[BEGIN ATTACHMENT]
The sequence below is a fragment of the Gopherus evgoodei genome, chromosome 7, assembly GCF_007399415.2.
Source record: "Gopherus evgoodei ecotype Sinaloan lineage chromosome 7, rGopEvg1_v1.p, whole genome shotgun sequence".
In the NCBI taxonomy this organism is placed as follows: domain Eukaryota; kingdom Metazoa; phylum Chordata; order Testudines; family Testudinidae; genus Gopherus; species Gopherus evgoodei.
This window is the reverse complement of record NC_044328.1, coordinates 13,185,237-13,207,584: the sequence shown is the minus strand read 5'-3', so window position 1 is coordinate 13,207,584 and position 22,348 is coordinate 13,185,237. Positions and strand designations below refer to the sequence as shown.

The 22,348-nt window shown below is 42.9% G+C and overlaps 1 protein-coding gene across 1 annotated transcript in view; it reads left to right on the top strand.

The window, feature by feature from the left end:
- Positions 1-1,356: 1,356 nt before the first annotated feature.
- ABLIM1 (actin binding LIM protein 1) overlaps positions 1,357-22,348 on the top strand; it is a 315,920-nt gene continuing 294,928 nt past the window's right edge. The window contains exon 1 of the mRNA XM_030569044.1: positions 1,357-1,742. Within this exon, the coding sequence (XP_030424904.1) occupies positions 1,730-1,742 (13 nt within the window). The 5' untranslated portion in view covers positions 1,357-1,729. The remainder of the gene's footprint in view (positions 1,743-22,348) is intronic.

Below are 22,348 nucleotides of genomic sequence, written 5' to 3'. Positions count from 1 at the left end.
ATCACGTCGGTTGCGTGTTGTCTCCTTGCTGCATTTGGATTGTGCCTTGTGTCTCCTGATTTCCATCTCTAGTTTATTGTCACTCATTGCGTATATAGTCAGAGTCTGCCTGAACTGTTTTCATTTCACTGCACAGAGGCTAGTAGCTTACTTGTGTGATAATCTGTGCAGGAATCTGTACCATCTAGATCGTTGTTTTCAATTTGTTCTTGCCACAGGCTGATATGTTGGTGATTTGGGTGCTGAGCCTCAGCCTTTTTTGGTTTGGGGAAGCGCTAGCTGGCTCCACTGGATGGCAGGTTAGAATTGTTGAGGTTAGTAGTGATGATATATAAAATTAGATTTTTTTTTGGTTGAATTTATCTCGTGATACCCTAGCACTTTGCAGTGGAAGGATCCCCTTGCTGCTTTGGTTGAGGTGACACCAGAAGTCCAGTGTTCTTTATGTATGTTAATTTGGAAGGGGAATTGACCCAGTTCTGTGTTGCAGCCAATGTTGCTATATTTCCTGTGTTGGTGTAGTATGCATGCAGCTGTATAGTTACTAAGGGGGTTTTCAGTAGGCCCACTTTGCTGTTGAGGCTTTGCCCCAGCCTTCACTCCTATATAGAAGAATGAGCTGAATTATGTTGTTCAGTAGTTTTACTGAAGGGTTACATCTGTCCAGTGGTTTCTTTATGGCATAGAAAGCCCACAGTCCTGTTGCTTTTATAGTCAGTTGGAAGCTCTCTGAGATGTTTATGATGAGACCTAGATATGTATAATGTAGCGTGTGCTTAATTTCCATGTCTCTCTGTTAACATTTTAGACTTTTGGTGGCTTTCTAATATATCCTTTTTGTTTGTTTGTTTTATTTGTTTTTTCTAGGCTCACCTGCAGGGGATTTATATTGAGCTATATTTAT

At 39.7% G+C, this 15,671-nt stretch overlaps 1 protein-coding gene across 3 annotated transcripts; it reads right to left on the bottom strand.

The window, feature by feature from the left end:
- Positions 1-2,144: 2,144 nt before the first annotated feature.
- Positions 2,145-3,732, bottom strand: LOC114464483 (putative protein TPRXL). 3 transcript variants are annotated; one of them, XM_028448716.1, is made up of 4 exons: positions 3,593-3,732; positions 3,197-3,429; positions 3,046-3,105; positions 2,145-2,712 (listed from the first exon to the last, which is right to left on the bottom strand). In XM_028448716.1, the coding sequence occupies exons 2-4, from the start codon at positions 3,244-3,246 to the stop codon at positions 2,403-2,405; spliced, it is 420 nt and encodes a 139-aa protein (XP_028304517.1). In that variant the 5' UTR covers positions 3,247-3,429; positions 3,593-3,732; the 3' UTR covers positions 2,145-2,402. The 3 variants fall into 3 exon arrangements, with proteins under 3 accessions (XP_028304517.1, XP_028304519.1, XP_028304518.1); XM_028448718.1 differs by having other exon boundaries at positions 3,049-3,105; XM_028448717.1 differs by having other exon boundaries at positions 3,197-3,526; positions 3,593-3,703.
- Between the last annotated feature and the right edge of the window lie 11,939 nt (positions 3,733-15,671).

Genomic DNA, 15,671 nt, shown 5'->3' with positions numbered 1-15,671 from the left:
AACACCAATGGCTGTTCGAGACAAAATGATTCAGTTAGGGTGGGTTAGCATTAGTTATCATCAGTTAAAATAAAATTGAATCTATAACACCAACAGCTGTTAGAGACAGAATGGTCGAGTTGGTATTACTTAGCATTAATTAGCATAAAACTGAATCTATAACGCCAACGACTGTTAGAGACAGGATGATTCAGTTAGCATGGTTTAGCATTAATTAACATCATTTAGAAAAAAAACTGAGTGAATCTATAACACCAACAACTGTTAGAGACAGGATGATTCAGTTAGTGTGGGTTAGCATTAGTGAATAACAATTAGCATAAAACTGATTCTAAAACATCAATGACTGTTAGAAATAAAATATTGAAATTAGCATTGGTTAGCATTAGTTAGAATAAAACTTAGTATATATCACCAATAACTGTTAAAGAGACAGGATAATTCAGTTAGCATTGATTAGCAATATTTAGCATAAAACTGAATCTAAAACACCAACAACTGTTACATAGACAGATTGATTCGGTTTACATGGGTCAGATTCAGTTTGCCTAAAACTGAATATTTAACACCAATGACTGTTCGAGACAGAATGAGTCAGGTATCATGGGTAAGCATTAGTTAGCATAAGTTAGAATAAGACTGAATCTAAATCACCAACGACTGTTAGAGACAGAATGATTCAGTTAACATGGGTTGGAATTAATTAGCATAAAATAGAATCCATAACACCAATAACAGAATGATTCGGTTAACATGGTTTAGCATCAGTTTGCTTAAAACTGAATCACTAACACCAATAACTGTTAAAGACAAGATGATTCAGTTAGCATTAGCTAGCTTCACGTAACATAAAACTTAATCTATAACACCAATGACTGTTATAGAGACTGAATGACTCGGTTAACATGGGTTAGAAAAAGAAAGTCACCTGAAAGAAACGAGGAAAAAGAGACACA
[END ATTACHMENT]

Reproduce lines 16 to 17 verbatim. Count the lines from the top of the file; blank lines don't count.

Genomic DNA, 15,671 nt, shown 5'->3' with positions numbered 1-15,671 from the left:
AACACCAATGGCTGTTCGAGACAAAATGATTCAGTTAGGGTGGGTTAGCATTAGTTATCATCAGTTAAAATAAAATTGAATCTATAACACCAACAGCTGTTAGAGACAGAATGGTCGAGTTGGTATTACTTAGCATTAATTAGCATAAAACTGAATCTATAACGCCAACGACTGTTAGAGACAGGATGATTCAGTTAGCATGGTTTAGCATTAATTAACATCATTTAGAAAAAAAACTGAGTGAATCTATAACACCAACAACTGTTAGAGACAGGATGATTCAGTTAGTGTGGGTTAGCATTAGTGAATAACAATTAGCATAAAACTGATTCTAAAACATCAATGACTGTTAGAAATAAAATATTGAAATTAGCATTGGTTAGCATTAGTTAGAATAAAACTTAGTATATATCACCAATAACTGTTAAAGAGACAGGATAATTCAGTTAGCATTGATTAGCAATATTTAGCATAAAACTGAATCTAAAACACCAACAACTGTTACATAGACAGATTGATTCGGTTTACATGGGTCAGATTCAGTTTGCCTAAAACTGAATATTTAACACCAATGACTGTTCGAGACAGAATGAGTCAGGTATCATGGGTAAGCATTAGTTAGCATAAGTTAGAATAAGACTGAATCTAAATCACCAACGACTGTTAGAGACAGAATGATTCAGTTAACATGGGTTGGAATTAATTAGCATAAAATAGAATCCATAACACCAATAACAGAATGATTCGGTTAACATGGTTTAGCATCAGTTTGCTTAAAACTGAATCACTAACACCAATAACTGTTAAAGACAAGATGATTCAGTTAGCATTAGCTAGCTTCACGTAACATAAAACTTAATCTATAACACCAATGACTGTTATAGAGACTGAATGACTCGGTTAACATGGGTTAGAAAAAGAAAGTCACCTGAAAGAAACGAGGAAAAAGAGACACA